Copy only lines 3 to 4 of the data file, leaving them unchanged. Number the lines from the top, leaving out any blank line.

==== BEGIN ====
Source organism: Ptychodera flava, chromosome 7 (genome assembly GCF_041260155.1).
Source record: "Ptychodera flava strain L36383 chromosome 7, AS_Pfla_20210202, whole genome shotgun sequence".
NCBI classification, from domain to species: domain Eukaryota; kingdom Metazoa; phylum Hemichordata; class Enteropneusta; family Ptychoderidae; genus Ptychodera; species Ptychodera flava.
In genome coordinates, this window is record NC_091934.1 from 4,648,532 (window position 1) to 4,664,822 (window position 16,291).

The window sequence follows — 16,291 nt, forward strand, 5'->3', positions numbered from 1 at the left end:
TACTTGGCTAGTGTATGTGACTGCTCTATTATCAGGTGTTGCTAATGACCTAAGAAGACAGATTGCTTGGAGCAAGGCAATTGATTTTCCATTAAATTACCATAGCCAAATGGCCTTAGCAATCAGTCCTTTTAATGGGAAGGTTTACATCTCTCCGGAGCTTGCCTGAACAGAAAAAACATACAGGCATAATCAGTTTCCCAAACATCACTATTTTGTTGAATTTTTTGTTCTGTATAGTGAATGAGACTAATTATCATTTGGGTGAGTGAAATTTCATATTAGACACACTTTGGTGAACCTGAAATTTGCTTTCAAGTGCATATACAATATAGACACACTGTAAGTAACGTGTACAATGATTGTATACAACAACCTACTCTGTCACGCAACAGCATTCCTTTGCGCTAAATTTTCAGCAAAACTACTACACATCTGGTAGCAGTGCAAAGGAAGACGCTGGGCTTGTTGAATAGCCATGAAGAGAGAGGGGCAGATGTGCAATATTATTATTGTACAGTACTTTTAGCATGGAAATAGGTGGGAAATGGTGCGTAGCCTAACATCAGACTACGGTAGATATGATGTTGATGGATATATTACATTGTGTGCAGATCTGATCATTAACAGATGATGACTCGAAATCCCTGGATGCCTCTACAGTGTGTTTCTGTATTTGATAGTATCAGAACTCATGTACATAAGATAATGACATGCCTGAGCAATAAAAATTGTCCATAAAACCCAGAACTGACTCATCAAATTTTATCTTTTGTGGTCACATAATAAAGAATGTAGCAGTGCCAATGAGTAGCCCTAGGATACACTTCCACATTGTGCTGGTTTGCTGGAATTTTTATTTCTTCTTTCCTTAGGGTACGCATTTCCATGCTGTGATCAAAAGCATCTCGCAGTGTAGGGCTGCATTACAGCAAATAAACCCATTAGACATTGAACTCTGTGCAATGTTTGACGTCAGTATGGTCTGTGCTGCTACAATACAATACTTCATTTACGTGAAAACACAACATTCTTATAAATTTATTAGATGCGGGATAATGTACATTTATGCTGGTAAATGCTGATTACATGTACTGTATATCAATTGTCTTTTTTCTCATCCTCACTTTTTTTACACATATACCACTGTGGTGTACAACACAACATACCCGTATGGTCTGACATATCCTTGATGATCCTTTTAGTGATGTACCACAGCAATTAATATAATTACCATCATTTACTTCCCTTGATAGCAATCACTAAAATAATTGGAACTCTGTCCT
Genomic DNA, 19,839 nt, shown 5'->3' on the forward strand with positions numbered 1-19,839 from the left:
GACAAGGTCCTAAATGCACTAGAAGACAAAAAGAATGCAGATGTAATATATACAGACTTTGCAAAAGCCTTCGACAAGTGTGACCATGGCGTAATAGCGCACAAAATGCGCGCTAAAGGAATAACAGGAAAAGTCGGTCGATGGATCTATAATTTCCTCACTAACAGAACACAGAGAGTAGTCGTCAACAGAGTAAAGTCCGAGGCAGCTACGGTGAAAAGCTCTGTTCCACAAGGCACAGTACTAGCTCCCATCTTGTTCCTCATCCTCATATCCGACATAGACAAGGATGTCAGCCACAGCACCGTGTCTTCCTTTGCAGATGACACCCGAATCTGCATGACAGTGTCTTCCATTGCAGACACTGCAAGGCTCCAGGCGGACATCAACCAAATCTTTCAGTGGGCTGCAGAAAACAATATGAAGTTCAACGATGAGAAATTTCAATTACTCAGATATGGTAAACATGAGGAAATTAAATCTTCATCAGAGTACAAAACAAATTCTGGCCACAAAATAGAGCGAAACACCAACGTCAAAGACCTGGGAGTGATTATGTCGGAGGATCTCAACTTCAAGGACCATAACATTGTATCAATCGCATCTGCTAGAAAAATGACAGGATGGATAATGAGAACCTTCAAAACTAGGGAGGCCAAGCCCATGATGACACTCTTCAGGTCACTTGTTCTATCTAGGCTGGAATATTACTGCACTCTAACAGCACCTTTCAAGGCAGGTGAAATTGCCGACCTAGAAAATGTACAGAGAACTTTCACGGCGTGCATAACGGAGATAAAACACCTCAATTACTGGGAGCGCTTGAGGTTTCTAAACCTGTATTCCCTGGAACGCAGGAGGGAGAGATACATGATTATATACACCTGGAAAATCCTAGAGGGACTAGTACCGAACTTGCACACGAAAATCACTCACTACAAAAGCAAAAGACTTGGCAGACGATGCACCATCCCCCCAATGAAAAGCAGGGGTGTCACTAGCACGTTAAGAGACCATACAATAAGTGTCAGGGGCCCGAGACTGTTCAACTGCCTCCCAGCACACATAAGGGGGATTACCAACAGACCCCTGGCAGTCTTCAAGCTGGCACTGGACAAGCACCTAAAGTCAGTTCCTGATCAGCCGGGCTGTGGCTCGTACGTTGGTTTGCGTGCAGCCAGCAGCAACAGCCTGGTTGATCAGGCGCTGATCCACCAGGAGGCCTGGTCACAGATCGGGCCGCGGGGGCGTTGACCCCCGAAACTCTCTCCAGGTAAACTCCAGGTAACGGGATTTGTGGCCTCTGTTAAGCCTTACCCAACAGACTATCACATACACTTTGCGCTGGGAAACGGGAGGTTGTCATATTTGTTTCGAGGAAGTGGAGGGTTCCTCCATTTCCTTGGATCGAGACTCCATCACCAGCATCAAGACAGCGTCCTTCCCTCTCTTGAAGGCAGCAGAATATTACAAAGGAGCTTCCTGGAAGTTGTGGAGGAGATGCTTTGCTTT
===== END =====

NCBI classification, from domain to species: domain Eukaryota; kingdom Metazoa; phylum Hemichordata; class Enteropneusta; family Ptychoderidae; genus Ptychodera; species Ptychodera flava.
In genome coordinates, this window is record NC_091934.1 from 4,648,532 (window position 1) to 4,664,822 (window position 16,291).